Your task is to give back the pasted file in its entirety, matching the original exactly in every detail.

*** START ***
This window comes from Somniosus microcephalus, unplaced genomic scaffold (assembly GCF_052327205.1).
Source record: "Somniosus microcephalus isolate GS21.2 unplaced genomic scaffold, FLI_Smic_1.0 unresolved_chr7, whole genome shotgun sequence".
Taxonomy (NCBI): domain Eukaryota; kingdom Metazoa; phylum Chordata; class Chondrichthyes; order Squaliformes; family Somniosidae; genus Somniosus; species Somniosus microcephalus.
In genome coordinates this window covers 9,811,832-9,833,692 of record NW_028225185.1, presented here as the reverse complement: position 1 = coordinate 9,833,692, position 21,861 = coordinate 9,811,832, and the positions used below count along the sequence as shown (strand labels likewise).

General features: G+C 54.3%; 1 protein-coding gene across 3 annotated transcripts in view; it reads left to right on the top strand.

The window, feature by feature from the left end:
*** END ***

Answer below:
This window comes from Somniosus microcephalus, unplaced genomic scaffold (assembly GCF_052327205.1).
Source record: "Somniosus microcephalus isolate GS21.2 unplaced genomic scaffold, FLI_Smic_1.0 unresolved_chr7, whole genome shotgun sequence".
Taxonomy (NCBI): domain Eukaryota; kingdom Metazoa; phylum Chordata; class Chondrichthyes; order Squaliformes; family Somniosidae; genus Somniosus; species Somniosus microcephalus.
In genome coordinates this window covers 9,811,832-9,833,692 of record NW_028225185.1, presented here as the reverse complement: position 1 = coordinate 9,833,692, position 21,861 = coordinate 9,811,832, and the positions used below count along the sequence as shown (strand labels likewise).

General features: G+C 54.3%; 1 protein-coding gene across 3 annotated transcripts in view; it reads left to right on the top strand.

The window, feature by feature from the left end: